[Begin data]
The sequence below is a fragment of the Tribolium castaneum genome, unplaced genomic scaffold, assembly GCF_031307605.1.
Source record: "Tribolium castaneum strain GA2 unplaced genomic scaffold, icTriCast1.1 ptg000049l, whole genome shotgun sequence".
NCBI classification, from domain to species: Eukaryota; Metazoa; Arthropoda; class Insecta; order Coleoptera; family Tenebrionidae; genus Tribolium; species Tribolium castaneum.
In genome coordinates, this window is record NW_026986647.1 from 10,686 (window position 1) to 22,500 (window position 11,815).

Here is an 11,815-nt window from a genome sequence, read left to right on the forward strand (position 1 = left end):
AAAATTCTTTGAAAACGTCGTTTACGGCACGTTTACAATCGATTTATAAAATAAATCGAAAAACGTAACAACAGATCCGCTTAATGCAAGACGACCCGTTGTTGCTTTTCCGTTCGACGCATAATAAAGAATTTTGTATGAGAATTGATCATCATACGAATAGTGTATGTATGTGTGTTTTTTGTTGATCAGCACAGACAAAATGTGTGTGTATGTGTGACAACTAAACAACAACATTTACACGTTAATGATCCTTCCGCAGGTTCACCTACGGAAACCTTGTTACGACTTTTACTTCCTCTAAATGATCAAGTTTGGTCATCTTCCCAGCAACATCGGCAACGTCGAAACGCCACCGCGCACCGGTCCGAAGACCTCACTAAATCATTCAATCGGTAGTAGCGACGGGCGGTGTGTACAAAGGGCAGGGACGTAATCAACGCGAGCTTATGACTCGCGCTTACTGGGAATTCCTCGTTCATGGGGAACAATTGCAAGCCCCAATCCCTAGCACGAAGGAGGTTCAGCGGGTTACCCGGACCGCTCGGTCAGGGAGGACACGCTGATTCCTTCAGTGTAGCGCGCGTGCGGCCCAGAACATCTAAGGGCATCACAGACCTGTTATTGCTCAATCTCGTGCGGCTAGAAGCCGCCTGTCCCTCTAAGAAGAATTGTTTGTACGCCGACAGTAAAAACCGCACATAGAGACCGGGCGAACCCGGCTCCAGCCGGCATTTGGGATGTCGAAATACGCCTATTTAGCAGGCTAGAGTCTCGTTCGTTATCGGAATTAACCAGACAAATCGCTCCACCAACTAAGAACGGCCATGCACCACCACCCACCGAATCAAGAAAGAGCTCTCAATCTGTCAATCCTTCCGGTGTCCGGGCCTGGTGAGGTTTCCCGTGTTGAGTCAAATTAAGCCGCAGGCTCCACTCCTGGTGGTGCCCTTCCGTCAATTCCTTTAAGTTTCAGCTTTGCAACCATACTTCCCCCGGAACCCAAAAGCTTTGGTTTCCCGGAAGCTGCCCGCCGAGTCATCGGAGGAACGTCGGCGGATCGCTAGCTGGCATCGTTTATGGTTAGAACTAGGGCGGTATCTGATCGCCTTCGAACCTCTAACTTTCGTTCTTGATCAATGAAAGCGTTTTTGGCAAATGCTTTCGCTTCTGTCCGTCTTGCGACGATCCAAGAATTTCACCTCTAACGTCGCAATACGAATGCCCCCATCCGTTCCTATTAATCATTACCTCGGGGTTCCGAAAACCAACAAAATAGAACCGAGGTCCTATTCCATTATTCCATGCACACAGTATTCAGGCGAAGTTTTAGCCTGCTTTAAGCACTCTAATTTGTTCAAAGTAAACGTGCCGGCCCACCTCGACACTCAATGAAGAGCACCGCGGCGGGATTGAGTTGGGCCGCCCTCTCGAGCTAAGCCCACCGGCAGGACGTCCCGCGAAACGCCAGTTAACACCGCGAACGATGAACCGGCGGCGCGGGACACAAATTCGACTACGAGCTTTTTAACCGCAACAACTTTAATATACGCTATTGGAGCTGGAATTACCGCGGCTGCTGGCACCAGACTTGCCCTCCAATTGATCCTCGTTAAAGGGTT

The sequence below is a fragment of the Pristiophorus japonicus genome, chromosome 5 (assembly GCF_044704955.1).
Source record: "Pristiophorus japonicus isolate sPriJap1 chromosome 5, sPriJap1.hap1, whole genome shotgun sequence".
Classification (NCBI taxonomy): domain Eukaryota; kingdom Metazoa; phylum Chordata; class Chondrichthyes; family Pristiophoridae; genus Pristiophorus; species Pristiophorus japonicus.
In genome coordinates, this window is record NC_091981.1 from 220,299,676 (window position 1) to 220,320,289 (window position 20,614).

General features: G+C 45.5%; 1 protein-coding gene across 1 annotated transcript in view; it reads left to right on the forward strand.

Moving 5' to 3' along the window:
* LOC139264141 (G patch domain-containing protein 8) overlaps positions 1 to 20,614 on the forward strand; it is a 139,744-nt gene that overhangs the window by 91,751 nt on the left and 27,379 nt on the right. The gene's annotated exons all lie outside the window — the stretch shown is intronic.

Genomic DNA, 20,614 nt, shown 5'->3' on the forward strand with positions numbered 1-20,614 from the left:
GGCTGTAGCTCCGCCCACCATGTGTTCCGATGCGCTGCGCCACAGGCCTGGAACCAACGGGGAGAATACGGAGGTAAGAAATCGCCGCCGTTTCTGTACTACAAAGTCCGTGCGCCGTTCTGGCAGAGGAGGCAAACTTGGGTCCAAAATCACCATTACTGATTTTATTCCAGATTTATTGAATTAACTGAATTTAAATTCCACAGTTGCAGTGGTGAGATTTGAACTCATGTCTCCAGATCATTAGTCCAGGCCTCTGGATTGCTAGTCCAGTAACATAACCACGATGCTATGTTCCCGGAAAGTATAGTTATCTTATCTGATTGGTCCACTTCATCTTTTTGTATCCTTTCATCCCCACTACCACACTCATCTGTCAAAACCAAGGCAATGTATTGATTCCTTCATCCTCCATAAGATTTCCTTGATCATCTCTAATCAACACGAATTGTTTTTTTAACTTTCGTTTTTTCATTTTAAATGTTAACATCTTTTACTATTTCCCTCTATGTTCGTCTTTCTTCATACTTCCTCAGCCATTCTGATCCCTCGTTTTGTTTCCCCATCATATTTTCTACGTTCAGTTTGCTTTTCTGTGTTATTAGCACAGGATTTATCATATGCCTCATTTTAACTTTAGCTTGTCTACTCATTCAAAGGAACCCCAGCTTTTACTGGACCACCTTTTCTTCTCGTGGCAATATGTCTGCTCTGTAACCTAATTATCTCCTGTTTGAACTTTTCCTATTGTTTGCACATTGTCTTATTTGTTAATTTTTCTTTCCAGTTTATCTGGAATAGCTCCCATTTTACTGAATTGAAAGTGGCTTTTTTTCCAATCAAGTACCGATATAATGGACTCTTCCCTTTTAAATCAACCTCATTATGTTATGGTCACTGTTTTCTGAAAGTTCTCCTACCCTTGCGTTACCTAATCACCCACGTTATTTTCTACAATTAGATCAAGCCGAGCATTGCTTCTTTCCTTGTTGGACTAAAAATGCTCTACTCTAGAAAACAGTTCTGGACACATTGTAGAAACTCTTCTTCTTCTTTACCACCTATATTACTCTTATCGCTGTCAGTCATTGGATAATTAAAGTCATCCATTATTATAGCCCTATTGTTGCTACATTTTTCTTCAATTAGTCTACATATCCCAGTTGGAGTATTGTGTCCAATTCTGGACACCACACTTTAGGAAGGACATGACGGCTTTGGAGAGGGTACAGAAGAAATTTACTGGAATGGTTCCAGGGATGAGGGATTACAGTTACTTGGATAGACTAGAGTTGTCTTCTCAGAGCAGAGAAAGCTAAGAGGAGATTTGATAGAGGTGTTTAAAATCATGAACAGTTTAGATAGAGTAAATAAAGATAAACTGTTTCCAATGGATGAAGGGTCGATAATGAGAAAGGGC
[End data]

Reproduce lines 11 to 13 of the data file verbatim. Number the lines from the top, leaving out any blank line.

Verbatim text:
General features: G+C 45.5%; 1 protein-coding gene across 1 annotated transcript in view; it reads left to right on the forward strand.

Moving 5' to 3' along the window:
* LOC139264141 (G patch domain-containing protein 8) overlaps positions 1 to 20,614 on the forward strand; it is a 139,744-nt gene that overhangs the window by 91,751 nt on the left and 27,379 nt on the right. The gene's annotated exons all lie outside the window — the stretch shown is intronic.